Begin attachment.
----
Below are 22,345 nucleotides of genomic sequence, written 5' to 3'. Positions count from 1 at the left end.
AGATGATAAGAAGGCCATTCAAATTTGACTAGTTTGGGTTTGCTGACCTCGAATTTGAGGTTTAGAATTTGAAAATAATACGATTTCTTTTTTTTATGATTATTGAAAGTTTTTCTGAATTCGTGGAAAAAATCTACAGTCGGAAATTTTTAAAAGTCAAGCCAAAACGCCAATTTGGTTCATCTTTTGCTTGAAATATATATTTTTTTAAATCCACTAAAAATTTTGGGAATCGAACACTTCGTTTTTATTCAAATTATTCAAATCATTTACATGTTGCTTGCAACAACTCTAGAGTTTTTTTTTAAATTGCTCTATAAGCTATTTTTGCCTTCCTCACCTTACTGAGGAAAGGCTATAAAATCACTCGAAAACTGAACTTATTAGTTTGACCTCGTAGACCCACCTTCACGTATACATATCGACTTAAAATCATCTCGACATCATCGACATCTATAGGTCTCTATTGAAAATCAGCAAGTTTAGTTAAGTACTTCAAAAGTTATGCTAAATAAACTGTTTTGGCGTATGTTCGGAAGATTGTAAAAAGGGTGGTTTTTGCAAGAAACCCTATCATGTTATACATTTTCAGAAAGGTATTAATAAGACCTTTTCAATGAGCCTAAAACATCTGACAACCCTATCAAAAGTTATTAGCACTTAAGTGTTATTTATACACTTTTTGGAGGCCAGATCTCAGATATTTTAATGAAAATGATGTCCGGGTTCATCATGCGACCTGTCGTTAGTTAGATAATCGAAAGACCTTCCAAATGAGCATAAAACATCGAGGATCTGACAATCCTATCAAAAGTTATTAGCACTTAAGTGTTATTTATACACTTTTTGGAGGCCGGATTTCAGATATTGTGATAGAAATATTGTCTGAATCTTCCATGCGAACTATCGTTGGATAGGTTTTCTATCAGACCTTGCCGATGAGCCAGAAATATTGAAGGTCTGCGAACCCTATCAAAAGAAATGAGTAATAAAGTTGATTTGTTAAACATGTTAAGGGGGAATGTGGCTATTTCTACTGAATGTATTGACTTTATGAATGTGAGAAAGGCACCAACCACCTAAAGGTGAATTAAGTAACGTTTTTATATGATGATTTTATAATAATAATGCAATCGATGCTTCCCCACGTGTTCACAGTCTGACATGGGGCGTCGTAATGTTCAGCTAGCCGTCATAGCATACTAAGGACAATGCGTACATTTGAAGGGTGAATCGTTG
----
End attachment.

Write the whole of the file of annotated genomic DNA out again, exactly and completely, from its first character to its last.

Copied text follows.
Below are 22,345 nucleotides of genomic sequence, written 5' to 3'. Positions count from 1 at the left end.
AGATGATAAGAAGGCCATTCAAATTTGACTAGTTTGGGTTTGCTGACCTCGAATTTGAGGTTTAGAATTTGAAAATAATACGATTTCTTTTTTTTATGATTATTGAAAGTTTTTCTGAATTCGTGGAAAAAATCTACAGTCGGAAATTTTTAAAAGTCAAGCCAAAACGCCAATTTGGTTCATCTTTTGCTTGAAATATATATTTTTTTAAATCCACTAAAAATTTTGGGAATCGAACACTTCGTTTTTATTCAAATTATTCAAATCATTTACATGTTGCTTGCAACAACTCTAGAGTTTTTTTTTAAATTGCTCTATAAGCTATTTTTGCCTTCCTCACCTTACTGAGGAAAGGCTATAAAATCACTCGAAAACTGAACTTATTAGTTTGACCTCGTAGACCCACCTTCACGTATACATATCGACTTAAAATCATCTCGACATCATCGACATCTATAGGTCTCTATTGAAAATCAGCAAGTTTAGTTAAGTACTTCAAAAGTTATGCTAAATAAACTGTTTTGGCGTATGTTCGGAAGATTGTAAAAAGGGTGGTTTTTGCAAGAAACCCTATCATGTTATACATTTTCAGAAAGGTATTAATAAGACCTTTTCAATGAGCCTAAAACATCTGACAACCCTATCAAAAGTTATTAGCACTTAAGTGTTATTTATACACTTTTTGGAGGCCAGATCTCAGATATTTTAATGAAAATGATGTCCGGGTTCATCATGCGACCTGTCGTTAGTTAGATAATCGAAAGACCTTCCAAATGAGCATAAAACATCGAGGATCTGACAATCCTATCAAAAGTTATTAGCACTTAAGTGTTATTTATACACTTTTTGGAGGCCGGATTTCAGATATTGTGATAGAAATATTGTCTGAATCTTCCATGCGAACTATCGTTGGATAGGTTTTCTATCAGACCTTGCCGATGAGCCAGAAATATTGAAGGTCTGCGAACCCTATCAAAAGAAATGAGTAATAAAGTTGATTTGTTAAACATGTTAAGGGGGAATGTGGCTATTTCTACTGAATGTATTGACTTTATGAATGTGAGAAAGGCACCAACCACCTAAAGGTGAATTAAGTAACGTTTTTATATGATGATTTTATAATAATAATGCAATCGATGCTTCCCCACGTGTTCACAGTCTGACATGGGGCGTCGTAATGTTCAGCTAGCCGTCATAGCATACTAAGGACAATGCGTACATTTGAAGGGTGAATCGTTG